Editor’s note: On Sunday, April 14, Eastpoint suffered severe damage to the waterfront when a strong storm brought brutal winds, large hail and record breaking rainfall to the county. A funnel cloud was observed passing over the Whispering Pines development and continued to Vrooman Park where it caused so much damage the park remains closed. Below is author Dawn Radford’s account of the storm.
Sunday afternoon, I had gone into the backyard to look for a flower or two to put in a small vase. I noticed that the wind which had been out of the south all day was now direct, brisk and steady out of the east. Odd, I thought.
I went into the house, put the flower in the vase, and went back to bedroom with a book to read. No more than a page later, the first hailstones plinked and clinked on the roof and west side of the house. Within seconds, the wind and rain came heavy out of the west, with stones cracking against the windows. I ran into the hallway, yelling “hail” to my husband and shutting the doors to the two west-side bedrooms because I was sure the windows were going to shatter into the rooms.
At this point, the rain and hail crashed so loud against the roof and west walls that we had to yell to hear each other. Outside on the more sheltered east side of the house, the air became in one moment like the action you see in a window-front washing machine. Trees and bushes were waving crazily, rain and hail along with leaves and branches twisted in the air, going around and up and down and in crazy directions. The very air itself seemed to be liquefied, and white with hail that fell and stayed on the ground accumulating like snow there.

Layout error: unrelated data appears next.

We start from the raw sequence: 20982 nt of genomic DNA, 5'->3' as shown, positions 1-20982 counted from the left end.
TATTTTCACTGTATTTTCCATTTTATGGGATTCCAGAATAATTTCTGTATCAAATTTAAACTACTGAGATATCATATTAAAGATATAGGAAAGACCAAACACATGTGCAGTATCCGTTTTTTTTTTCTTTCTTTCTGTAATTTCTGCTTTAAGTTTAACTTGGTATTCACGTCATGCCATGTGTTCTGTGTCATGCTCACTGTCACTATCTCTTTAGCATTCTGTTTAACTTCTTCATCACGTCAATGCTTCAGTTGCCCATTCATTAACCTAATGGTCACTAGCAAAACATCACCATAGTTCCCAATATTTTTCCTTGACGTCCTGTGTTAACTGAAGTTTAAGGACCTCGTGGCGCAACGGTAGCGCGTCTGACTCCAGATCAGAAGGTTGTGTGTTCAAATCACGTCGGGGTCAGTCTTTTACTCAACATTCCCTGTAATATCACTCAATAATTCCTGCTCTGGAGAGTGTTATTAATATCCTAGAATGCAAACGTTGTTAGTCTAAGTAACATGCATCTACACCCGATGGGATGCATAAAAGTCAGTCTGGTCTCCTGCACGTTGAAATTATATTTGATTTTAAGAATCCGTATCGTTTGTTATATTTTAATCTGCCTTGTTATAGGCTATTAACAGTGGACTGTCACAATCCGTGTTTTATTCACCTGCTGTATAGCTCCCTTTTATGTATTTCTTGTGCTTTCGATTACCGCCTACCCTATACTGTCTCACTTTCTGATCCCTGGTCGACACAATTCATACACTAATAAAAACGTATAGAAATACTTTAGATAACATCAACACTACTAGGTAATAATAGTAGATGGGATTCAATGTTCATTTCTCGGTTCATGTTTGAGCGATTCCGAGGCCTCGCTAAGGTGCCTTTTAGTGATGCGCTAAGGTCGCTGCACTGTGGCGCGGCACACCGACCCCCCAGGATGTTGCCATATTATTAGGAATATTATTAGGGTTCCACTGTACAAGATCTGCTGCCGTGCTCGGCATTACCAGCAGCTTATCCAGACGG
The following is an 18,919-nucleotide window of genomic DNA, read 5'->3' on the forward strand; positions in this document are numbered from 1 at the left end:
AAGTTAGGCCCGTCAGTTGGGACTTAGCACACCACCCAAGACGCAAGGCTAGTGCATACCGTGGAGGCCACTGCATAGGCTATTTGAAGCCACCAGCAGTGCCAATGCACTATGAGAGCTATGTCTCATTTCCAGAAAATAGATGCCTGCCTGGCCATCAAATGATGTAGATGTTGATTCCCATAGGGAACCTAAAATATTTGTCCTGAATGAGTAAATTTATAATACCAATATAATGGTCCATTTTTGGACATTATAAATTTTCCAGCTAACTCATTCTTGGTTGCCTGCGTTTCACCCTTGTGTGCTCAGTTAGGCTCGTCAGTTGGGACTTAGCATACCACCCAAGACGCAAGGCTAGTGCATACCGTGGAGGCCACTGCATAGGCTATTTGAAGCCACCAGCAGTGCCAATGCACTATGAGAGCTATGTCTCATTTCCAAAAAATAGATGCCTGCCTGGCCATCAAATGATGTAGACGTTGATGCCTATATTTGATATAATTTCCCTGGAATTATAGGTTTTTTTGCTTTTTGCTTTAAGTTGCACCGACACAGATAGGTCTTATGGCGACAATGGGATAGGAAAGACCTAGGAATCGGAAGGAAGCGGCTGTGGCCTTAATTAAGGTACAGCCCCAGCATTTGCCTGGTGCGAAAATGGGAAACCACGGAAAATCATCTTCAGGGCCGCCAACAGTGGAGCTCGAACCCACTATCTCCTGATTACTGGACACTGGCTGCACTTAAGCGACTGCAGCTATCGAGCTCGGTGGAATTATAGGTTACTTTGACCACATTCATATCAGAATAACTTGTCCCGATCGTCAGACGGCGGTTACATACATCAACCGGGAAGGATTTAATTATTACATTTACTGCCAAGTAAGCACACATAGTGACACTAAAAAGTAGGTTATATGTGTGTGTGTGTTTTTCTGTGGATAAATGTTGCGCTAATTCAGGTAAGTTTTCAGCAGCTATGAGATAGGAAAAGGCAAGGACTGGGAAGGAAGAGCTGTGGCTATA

In minutes, our backyard had filled to resemble a lake, something that has happened in rain, but only after hours of heavy downpours. The hail tapered off and in a few more minutes the rain and wind lessened and moved on. Our front, western side yard looked like it held an inch or more of snow. The back had hail inches deep where it had bounced off the walls and fallen from the roof. A heap of clear stones lay below the down-spout of the gutter. A six-to-eight-inch wide and high drift of hail lay against the back door, despite a six foot wide overhead shelter.
In the storm, I forgot to take photos, then had to look for the camera because in the aftermath excitement, could not remember where it was. We hurried to take photos before the hail could melt further, and measured some stones already partly melted at more than 1 ½ inches, one at 1 7/8 inches. Many were rounded and smooth, but most were sharp and jagged, with spurs extended so that they left tears in our screens sometimes six inches or more long and two and three inches wide.
Our insured car and truck together sustained nearly $4,000 damage. My husband’s uninsured hunting truck had paint ice-blasted off, in some places down to the shiny metal. Our roof shingles were ice blasted smooth, some with holes ripped into them. We swept up over a quart of black shingle gravel from the driveway alone.
As soon as the storm left, we tuned into the Weather Channel and later the Panama City VIPIR weather channel, and never heard the first word about our storm. We’ve heard rumors that a Tallahassee station and an Atlanta station did report a spout and small tornado, but that one set of reporters seemed to have no idea where Eastpoint might be. It’s all memory now, except for the visible evidences, including huge sheets of metal still hanging in the pine trees across from some defrocked seafood houses beside Highway 98 in Eastpoint.